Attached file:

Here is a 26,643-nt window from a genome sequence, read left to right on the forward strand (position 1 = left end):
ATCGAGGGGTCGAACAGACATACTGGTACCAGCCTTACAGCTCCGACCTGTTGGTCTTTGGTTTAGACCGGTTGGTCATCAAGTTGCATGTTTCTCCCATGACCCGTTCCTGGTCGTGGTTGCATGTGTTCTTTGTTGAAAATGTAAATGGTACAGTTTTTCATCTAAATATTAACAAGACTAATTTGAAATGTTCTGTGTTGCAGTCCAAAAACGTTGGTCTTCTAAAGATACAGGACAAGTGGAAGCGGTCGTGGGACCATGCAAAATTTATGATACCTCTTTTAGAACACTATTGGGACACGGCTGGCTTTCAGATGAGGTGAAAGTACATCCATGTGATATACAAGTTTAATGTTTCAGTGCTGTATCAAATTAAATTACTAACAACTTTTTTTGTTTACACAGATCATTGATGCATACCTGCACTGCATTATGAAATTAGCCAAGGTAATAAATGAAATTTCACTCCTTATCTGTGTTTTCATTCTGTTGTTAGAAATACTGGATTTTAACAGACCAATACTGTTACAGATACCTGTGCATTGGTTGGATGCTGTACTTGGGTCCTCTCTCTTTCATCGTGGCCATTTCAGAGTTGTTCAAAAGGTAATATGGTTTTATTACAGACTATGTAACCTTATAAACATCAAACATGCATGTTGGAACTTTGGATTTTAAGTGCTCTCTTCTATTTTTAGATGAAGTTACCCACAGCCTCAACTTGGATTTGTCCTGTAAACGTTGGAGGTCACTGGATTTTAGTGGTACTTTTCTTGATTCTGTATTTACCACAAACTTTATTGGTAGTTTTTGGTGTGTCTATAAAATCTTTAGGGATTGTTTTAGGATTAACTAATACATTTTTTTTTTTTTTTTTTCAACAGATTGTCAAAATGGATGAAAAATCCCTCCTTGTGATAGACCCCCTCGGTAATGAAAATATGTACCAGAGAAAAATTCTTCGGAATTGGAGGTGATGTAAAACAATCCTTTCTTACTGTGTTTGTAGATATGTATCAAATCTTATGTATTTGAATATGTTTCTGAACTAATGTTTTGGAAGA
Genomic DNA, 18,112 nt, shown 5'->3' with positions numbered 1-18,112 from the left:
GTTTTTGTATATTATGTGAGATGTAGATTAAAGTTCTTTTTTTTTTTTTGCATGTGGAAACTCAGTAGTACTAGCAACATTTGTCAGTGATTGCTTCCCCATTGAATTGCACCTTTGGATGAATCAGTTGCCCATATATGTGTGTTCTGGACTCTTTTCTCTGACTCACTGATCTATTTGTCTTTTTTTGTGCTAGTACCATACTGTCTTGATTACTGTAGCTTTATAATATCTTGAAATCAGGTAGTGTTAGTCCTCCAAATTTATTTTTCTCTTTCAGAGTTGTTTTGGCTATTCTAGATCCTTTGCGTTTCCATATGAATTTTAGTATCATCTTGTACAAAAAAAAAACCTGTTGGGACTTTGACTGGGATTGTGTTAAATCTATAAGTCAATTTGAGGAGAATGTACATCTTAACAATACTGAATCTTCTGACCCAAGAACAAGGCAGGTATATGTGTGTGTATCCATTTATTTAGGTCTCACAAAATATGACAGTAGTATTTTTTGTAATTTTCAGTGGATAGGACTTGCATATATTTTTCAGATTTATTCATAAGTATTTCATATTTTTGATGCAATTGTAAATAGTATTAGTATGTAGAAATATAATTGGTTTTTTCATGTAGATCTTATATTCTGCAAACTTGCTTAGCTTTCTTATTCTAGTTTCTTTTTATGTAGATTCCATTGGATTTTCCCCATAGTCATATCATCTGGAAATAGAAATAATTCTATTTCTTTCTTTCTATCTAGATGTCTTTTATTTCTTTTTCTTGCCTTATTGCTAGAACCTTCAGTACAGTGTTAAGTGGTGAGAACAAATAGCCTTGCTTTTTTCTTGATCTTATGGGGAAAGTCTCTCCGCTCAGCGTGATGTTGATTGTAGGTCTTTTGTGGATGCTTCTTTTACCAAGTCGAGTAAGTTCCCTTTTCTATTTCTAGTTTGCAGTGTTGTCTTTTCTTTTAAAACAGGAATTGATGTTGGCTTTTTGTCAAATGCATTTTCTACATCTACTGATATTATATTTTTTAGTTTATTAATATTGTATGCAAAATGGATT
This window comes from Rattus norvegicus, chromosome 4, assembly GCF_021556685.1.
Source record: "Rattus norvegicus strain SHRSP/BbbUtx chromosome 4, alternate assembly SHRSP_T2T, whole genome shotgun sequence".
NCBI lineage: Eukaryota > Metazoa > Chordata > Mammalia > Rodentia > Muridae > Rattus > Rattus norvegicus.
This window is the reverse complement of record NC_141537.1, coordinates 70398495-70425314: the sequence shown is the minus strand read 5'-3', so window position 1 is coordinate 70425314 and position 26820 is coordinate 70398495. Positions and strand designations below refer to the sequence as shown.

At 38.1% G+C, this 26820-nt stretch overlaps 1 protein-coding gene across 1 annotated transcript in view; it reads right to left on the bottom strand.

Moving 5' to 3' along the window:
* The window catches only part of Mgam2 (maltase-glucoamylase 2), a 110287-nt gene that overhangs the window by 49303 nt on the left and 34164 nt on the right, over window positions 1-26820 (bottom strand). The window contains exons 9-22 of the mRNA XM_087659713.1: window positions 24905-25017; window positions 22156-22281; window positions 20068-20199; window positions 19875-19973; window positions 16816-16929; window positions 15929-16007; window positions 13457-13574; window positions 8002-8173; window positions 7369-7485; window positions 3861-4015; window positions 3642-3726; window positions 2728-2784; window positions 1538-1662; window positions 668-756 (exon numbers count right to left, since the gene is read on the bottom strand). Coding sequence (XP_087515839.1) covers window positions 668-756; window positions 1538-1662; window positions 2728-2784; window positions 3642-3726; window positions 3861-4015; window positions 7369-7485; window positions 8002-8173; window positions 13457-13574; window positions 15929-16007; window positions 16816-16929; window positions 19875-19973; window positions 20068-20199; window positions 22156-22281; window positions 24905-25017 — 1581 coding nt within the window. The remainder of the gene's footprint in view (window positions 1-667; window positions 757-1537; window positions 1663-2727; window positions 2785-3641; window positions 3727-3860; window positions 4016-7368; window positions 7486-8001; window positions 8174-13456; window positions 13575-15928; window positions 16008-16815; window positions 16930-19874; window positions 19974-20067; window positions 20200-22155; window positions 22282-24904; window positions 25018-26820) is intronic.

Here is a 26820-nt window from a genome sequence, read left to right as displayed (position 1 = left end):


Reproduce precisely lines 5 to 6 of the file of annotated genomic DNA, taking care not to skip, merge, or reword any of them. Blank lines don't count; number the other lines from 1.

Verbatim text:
This window comes from Rattus norvegicus, chromosome 4, assembly GCF_021556685.1.
Source record: "Rattus norvegicus strain SHRSP/BbbUtx chromosome 4, alternate assembly SHRSP_T2T, whole genome shotgun sequence".